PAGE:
Imitating the Greatest Novel of All Time - Part 4 of ?

I believe these exercises are already improving my writing, and I am only on paragraph seven. In the short story I wrote about the baptism of Hanniba'al, my first foray into dark fantasy and horror, I could feel different directions that my intuition/subconscious was pulling me to go concerning the style. And so, the work continues.


Let's take a look at the first seven paragraphs from "Replay" by Ken Grimwood. Then we'll compare my first six paragraphs. And finally, I'll write my seventh paragraph.

Jeff Winston was on the phone with his wife when he died.

"We need--" she'd said, and he never heard her say just what it was they needed, because something heavy seemed to slam against his chest, crushing the breath out of him. The phone fell from his hand and cracked the glass paperweight on his desk.

Just the week before, she'd said something similar, had said, "Do you know what we need, Jeff?" and there'd been a pause - not infinite, not final, like this mortal pause, but a palpable interim nonetheless. He'd been sitting at the kitchen table, in what Linda liked to call the "breakfast nook," although it wasn't really a separate space at all, just a little formica table with two chairs placed awkwardly between the left side of the refrigerator and the front of the clothes drier. Linda had been chopping onions at the counter when she said it, and maybe the tears at the corner of her eyes were what had set him thinking, had lent her question more import than she'd intended.

"Do you know what we need, Jeff?"

And he was supposed to say, "What's that, hon?" was supposed to say it distractedly and without interest as he read Hugh Sidey's column about the presidency in Time. But Jeff wasn't distracted; he didn't give a damn about Sidey's ramblings. He was in fact more focused and aware than he had been in a long, long time. So he didn't say anything at all for several moments; he just stared at the false tears in Linda's eyes and thought about the things they needed, he and she.

They needed to get away, for starters, needed to get on a plane going someplace warm and lush - Jamaica, perhaps, or Barbados. They hadn't had a real vacation since that long-planned but somehow disappointing tour of Europe five years ago. Jeff didn't count their annual Florida trips to see his parents in Orlando and Linda's family in Boca Raton; those were visits to an ever-receding past, nothing more. No, what they needed was a week, a month, on some decadently foreign island: making love on endless empty beaches, and at night the sound of reggae music in the air like the smell of hot red flowers.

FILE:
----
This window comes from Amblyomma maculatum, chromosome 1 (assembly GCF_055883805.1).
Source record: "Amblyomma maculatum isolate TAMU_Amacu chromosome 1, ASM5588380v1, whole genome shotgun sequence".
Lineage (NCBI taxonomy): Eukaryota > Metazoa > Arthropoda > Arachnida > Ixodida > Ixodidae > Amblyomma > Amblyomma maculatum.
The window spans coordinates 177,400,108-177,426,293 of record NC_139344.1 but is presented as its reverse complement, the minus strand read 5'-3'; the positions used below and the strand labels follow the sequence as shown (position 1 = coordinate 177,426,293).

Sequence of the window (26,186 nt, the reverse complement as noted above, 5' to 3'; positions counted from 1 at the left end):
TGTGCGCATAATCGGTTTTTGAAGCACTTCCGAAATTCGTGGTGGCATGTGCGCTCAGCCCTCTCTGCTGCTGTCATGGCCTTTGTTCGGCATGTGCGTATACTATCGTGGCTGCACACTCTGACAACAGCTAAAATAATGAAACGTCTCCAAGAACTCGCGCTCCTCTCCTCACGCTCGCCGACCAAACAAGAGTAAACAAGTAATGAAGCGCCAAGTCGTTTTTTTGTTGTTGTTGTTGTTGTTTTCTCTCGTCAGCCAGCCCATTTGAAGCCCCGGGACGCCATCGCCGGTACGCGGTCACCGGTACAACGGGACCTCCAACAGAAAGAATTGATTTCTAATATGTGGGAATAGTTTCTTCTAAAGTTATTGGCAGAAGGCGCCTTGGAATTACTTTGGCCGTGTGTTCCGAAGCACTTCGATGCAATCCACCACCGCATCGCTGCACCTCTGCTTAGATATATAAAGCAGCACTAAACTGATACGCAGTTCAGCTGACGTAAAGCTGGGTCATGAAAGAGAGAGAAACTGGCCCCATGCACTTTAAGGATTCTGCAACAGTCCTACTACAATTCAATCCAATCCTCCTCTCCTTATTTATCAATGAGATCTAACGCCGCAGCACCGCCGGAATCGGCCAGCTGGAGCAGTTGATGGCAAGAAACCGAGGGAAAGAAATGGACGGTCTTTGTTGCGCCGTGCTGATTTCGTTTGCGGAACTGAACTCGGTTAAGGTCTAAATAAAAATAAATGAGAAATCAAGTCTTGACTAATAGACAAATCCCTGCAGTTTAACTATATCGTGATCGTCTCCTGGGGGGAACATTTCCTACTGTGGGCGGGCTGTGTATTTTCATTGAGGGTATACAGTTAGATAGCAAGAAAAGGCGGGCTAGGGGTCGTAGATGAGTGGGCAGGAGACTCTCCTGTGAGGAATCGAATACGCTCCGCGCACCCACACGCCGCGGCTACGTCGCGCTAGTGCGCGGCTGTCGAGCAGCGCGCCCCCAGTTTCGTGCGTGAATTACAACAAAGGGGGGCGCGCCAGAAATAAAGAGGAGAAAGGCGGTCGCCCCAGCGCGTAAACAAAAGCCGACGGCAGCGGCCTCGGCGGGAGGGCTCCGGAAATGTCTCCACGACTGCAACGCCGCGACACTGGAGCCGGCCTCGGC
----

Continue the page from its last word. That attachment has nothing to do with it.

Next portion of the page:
A decent house would be nice, too, maybe one of those stately old homes on Upper Mountain Road in Montclair that they'd driven past so many wistful Sundays. Or a place in White Plains, a twelve-room Tudor on Ridgeway Avenue near the golf courses. Not that he'd want to take up golf; it just seemed that all those lazy expanses of green, with names like Maple Moor and Westchester Hills, would make for more pleasant surroundings than did the on ramps to the Brooklyn-Queens Expressway and the glide path into LaGuardia.

I'm not sure I've really set myself up for success on this one because of the changes I've made, but, we shall see.

Tom Brooks was reading the newspaper when the lights went out.

"Terror in downtown . . ." he was reading, and he never got to read what the terror was, because something crackled outside, the lightbulb flashed and burst above his head. The newspaper fell from his hands as hot glass rained down around him in the dark.

Just yesterday something similar had happened, there had been a flash - not darkness, not total, not permanent like this, but a flicker none-the-less. He'd been standing in front of the fireplace, what he liked to call the "hearth," although it wasn't so impressive as that sounded, just a little metal grate within a simple stone encasement that was set in an awkward position between the living room and just left of the entrance way. Tom had been staring into the flames when it happened, and maybe the light from the fire was what started his mind turning, had lent the occurrence more import than it necessitated.

"Krrrrsh-st-st-pa-zzzz-Tah."

He was supposed to go check the breakers, was supposed to call the power company, ask them in an annoyed tone when the power was going to be back on. But Tom wasn't annoyed; he didn't give a damn about the power. He was in fact more calm and aware than he had been in a long, long time. So he didn't do anything at all for several moments; he just stared into the darkness and thought about terror.